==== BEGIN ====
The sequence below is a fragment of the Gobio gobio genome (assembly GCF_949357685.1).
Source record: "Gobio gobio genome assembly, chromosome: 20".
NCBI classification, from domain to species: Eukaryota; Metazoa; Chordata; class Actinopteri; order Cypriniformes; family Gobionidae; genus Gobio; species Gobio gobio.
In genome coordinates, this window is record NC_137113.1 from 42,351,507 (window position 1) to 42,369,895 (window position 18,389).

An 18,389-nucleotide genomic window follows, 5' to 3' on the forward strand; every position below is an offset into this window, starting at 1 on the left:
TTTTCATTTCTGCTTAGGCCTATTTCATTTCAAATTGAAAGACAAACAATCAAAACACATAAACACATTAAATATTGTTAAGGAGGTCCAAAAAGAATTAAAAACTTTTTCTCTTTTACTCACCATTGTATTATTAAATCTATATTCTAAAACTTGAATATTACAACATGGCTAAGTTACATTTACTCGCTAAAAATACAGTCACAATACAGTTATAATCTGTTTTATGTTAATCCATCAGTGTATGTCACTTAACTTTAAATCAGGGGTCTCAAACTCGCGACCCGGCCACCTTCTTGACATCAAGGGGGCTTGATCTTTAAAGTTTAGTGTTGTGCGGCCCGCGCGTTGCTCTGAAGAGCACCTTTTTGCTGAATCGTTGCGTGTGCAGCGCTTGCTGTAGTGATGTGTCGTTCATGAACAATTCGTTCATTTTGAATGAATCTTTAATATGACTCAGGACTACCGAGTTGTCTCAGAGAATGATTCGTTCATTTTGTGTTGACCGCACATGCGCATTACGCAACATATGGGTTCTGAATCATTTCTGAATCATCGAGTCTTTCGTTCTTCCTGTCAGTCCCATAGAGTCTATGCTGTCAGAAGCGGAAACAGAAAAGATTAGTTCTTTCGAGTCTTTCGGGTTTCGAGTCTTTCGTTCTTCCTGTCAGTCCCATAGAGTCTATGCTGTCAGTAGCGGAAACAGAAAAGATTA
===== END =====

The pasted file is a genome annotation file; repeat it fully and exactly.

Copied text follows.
The sequence below is a fragment of the Gobio gobio genome (assembly GCF_949357685.1).
Source record: "Gobio gobio genome assembly, chromosome: 20".
NCBI classification, from domain to species: Eukaryota; Metazoa; Chordata; class Actinopteri; order Cypriniformes; family Gobionidae; genus Gobio; species Gobio gobio.
In genome coordinates, this window is record NC_137113.1 from 42,351,507 (window position 1) to 42,369,895 (window position 18,389).

An 18,389-nucleotide genomic window follows, 5' to 3' on the forward strand; every position below is an offset into this window, starting at 1 on the left:
TTTTCATTTCTGCTTAGGCCTATTTCATTTCAAATTGAAAGACAAACAATCAAAACACATAAACACATTAAATATTGTTAAGGAGGTCCAAAAAGAATTAAAAACTTTTTCTCTTTTACTCACCATTGTATTATTAAATCTATATTCTAAAACTTGAATATTACAACATGGCTAAGTTACATTTACTCGCTAAAAATACAGTCACAATACAGTTATAATCTGTTTTATGTTAATCCATCAGTGTATGTCACTTAACTTTAAATCAGGGGTCTCAAACTCGCGACCCGGCCACCTTCTTGACATCAAGGGGGCTTGATCTTTAAAGTTTAGTGTTGTGCGGCCCGCGCGTTGCTCTGAAGAGCACCTTTTTGCTGAATCGTTGCGTGTGCAGCGCTTGCTGTAGTGATGTGTCGTTCATGAACAATTCGTTCATTTTGAATGAATCTTTAATATGACTCAGGACTACCGAGTTGTCTCAGAGAATGATTCGTTCATTTTGTGTTGACCGCACATGCGCATTACGCAACATATGGGTTCTGAATCATTTCTGAATCATCGAGTCTTTCGTTCTTCCTGTCAGTCCCATAGAGTCTATGCTGTCAGAAGCGGAAACAGAAAAGATTAGTTCTTTCGAGTCTTTCGGGTTTCGAGTCTTTCGTTCTTCCTGTCAGTCCCATAGAGTCTATGCTGTCAGTAGCGGAAACAGAAAAGATTA